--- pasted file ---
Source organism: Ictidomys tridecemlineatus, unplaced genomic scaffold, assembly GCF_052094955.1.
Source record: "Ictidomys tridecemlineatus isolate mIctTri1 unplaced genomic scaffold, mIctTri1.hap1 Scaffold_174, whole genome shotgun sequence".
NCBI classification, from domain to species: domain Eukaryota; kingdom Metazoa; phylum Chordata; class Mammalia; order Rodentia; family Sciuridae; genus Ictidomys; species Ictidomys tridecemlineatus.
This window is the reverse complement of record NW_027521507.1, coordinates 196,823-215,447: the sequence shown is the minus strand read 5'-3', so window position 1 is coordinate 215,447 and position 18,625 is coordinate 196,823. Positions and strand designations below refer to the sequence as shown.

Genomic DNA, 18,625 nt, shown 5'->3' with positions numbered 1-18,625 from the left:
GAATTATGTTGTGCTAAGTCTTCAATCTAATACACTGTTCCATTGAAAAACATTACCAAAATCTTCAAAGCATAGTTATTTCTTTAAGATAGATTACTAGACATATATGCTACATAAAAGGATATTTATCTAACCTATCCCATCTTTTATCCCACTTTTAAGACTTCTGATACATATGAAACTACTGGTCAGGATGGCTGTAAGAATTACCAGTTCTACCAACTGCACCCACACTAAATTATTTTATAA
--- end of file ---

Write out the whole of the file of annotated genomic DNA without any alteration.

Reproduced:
Source organism: Ictidomys tridecemlineatus, unplaced genomic scaffold, assembly GCF_052094955.1.
Source record: "Ictidomys tridecemlineatus isolate mIctTri1 unplaced genomic scaffold, mIctTri1.hap1 Scaffold_174, whole genome shotgun sequence".
NCBI classification, from domain to species: domain Eukaryota; kingdom Metazoa; phylum Chordata; class Mammalia; order Rodentia; family Sciuridae; genus Ictidomys; species Ictidomys tridecemlineatus.
This window is the reverse complement of record NW_027521507.1, coordinates 196,823-215,447: the sequence shown is the minus strand read 5'-3', so window position 1 is coordinate 215,447 and position 18,625 is coordinate 196,823. Positions and strand designations below refer to the sequence as shown.

Genomic DNA, 18,625 nt, shown 5'->3' with positions numbered 1-18,625 from the left:
GAATTATGTTGTGCTAAGTCTTCAATCTAATACACTGTTCCATTGAAAAACATTACCAAAATCTTCAAAGCATAGTTATTTCTTTAAGATAGATTACTAGACATATATGCTACATAAAAGGATATTTATCTAACCTATCCCATCTTTTATCCCACTTTTAAGACTTCTGATACATATGAAACTACTGGTCAGGATGGCTGTAAGAATTACCAGTTCTACCAACTGCACCCACACTAAATTATTTTATAA